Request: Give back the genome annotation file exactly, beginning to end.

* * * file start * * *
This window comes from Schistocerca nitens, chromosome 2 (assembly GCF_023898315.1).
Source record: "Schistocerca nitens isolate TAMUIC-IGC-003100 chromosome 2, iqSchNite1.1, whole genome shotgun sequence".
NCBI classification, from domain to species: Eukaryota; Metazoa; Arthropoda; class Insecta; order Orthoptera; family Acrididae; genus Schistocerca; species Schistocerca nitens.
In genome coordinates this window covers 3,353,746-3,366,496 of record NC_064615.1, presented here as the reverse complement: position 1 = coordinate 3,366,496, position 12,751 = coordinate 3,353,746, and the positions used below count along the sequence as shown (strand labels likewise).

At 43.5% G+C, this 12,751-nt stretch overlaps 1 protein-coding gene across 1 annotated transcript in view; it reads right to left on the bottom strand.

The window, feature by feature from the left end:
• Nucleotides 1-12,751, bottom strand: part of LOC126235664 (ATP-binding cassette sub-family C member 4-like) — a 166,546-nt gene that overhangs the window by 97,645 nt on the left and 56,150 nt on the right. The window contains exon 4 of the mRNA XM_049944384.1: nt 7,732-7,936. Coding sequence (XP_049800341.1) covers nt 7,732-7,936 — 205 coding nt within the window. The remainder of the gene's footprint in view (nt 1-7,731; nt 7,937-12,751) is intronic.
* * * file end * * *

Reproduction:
This window comes from Schistocerca nitens, chromosome 2 (assembly GCF_023898315.1).
Source record: "Schistocerca nitens isolate TAMUIC-IGC-003100 chromosome 2, iqSchNite1.1, whole genome shotgun sequence".
NCBI classification, from domain to species: Eukaryota; Metazoa; Arthropoda; class Insecta; order Orthoptera; family Acrididae; genus Schistocerca; species Schistocerca nitens.
In genome coordinates this window covers 3,353,746-3,366,496 of record NC_064615.1, presented here as the reverse complement: position 1 = coordinate 3,366,496, position 12,751 = coordinate 3,353,746, and the positions used below count along the sequence as shown (strand labels likewise).

At 43.5% G+C, this 12,751-nt stretch overlaps 1 protein-coding gene across 1 annotated transcript in view; it reads right to left on the bottom strand.

The window, feature by feature from the left end:
• Nucleotides 1-12,751, bottom strand: part of LOC126235664 (ATP-binding cassette sub-family C member 4-like) — a 166,546-nt gene that overhangs the window by 97,645 nt on the left and 56,150 nt on the right. The window contains exon 4 of the mRNA XM_049944384.1: nt 7,732-7,936. Coding sequence (XP_049800341.1) covers nt 7,732-7,936 — 205 coding nt within the window. The remainder of the gene's footprint in view (nt 1-7,731; nt 7,937-12,751) is intronic.